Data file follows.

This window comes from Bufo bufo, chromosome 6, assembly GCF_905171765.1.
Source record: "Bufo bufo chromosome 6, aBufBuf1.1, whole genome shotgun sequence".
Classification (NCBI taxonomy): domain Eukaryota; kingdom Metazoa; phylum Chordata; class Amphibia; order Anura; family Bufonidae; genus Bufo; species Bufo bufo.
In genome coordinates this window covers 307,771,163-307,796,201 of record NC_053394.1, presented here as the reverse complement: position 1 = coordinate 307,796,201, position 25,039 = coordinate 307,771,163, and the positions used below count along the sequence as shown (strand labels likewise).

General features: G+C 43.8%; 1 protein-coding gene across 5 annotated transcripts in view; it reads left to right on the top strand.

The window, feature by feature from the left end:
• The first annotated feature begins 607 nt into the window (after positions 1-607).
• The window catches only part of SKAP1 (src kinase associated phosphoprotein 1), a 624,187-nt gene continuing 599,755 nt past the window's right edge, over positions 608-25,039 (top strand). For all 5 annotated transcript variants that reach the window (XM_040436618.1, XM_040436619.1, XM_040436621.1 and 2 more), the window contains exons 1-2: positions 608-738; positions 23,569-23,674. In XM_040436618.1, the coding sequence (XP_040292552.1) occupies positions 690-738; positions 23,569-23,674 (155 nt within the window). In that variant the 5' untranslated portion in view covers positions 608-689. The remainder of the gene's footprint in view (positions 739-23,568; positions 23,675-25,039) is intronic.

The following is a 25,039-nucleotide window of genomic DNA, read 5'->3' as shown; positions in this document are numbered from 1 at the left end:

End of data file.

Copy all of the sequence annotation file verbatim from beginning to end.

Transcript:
This window comes from Bufo bufo, chromosome 6, assembly GCF_905171765.1.
Source record: "Bufo bufo chromosome 6, aBufBuf1.1, whole genome shotgun sequence".
Classification (NCBI taxonomy): domain Eukaryota; kingdom Metazoa; phylum Chordata; class Amphibia; order Anura; family Bufonidae; genus Bufo; species Bufo bufo.
In genome coordinates this window covers 307,771,163-307,796,201 of record NC_053394.1, presented here as the reverse complement: position 1 = coordinate 307,796,201, position 25,039 = coordinate 307,771,163, and the positions used below count along the sequence as shown (strand labels likewise).

General features: G+C 43.8%; 1 protein-coding gene across 5 annotated transcripts in view; it reads left to right on the top strand.

The window, feature by feature from the left end:
• The first annotated feature begins 607 nt into the window (after positions 1-607).
• The window catches only part of SKAP1 (src kinase associated phosphoprotein 1), a 624,187-nt gene continuing 599,755 nt past the window's right edge, over positions 608-25,039 (top strand). For all 5 annotated transcript variants that reach the window (XM_040436618.1, XM_040436619.1, XM_040436621.1 and 2 more), the window contains exons 1-2: positions 608-738; positions 23,569-23,674. In XM_040436618.1, the coding sequence (XP_040292552.1) occupies positions 690-738; positions 23,569-23,674 (155 nt within the window). In that variant the 5' untranslated portion in view covers positions 608-689. The remainder of the gene's footprint in view (positions 739-23,568; positions 23,675-25,039) is intronic.

The following is a 25,039-nucleotide window of genomic DNA, read 5'->3' as shown; positions in this document are numbered from 1 at the left end: